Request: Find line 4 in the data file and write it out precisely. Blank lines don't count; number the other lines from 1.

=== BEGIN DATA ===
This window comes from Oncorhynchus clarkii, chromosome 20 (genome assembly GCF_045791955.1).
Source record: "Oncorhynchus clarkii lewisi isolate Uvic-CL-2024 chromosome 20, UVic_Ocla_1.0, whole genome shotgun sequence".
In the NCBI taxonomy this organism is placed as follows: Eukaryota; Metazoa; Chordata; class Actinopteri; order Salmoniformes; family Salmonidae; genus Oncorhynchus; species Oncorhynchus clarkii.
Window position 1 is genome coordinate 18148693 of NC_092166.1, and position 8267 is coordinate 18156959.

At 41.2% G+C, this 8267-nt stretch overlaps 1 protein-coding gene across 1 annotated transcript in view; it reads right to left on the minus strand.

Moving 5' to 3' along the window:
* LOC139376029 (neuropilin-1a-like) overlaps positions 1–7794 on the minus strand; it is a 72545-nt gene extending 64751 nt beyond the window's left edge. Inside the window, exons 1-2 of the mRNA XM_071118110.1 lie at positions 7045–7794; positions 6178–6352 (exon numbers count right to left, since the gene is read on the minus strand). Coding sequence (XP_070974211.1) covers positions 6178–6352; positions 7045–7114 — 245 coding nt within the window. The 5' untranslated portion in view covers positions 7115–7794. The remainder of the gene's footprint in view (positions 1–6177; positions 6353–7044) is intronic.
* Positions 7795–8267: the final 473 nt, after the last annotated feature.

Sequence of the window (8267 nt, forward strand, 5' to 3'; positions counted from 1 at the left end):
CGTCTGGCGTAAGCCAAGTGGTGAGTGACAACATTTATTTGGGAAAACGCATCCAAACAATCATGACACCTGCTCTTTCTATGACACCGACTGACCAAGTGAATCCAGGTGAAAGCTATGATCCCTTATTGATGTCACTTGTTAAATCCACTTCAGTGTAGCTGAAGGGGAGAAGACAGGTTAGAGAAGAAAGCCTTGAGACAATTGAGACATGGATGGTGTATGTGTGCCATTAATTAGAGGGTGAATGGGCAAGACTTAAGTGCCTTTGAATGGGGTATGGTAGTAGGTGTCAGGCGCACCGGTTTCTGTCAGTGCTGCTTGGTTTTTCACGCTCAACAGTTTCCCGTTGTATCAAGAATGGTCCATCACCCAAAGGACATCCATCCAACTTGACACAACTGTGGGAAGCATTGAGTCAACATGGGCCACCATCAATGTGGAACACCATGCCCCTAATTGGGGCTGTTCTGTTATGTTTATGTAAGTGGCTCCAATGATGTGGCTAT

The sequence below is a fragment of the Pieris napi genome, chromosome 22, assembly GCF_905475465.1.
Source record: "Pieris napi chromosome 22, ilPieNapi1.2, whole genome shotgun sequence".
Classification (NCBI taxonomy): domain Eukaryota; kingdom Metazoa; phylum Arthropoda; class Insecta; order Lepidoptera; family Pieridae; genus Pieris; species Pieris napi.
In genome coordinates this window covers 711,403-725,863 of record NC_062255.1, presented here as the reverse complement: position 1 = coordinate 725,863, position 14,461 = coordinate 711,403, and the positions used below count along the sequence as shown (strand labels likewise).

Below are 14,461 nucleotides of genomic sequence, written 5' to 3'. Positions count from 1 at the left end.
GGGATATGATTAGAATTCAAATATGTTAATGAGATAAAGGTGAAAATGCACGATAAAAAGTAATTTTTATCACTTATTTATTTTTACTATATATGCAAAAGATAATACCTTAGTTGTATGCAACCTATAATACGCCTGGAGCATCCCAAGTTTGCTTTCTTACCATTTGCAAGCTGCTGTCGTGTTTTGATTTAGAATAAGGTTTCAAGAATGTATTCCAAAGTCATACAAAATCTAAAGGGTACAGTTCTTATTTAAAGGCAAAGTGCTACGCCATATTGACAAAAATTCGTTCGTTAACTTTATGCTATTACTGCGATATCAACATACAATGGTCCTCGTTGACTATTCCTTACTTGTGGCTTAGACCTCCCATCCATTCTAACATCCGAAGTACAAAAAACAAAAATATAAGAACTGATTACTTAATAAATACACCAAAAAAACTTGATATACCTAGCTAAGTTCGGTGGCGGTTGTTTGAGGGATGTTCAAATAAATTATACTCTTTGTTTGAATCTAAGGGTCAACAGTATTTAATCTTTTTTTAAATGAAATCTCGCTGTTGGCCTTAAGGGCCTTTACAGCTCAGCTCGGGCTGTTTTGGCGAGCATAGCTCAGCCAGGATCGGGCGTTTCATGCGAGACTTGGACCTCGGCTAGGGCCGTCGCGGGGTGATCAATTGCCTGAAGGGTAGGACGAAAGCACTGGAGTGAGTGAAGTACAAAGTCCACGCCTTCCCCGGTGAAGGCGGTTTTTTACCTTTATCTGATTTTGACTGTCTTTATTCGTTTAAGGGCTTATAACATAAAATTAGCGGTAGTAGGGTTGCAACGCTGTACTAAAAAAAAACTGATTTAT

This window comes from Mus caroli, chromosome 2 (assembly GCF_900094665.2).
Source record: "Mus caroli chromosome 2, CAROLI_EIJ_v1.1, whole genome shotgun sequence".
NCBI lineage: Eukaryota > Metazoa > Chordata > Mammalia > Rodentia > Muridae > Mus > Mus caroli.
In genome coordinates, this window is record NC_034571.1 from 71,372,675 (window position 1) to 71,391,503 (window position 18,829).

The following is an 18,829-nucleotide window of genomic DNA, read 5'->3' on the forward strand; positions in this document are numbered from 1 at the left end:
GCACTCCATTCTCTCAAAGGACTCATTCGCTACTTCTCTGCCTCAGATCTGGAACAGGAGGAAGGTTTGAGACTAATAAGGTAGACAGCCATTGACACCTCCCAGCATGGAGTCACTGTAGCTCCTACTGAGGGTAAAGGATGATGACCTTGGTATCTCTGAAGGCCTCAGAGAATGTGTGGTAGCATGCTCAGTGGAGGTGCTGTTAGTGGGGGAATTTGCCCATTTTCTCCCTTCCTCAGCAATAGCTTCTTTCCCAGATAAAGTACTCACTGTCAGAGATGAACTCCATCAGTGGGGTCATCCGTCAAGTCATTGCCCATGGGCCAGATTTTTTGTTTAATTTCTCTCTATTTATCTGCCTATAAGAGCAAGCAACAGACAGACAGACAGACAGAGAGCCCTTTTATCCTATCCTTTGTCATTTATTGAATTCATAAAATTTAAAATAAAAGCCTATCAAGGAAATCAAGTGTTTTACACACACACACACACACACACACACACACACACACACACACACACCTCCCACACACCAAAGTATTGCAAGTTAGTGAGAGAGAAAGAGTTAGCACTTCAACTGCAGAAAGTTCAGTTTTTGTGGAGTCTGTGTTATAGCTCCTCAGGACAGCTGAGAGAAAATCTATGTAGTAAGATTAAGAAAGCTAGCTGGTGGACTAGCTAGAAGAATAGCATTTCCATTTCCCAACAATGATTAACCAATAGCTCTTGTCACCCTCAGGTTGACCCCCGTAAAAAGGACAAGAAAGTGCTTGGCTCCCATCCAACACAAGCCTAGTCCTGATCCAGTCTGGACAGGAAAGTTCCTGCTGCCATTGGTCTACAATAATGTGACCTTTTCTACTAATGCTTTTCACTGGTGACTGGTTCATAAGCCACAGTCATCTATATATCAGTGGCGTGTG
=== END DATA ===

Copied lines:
Window position 1 is genome coordinate 18148693 of NC_092166.1, and position 8267 is coordinate 18156959.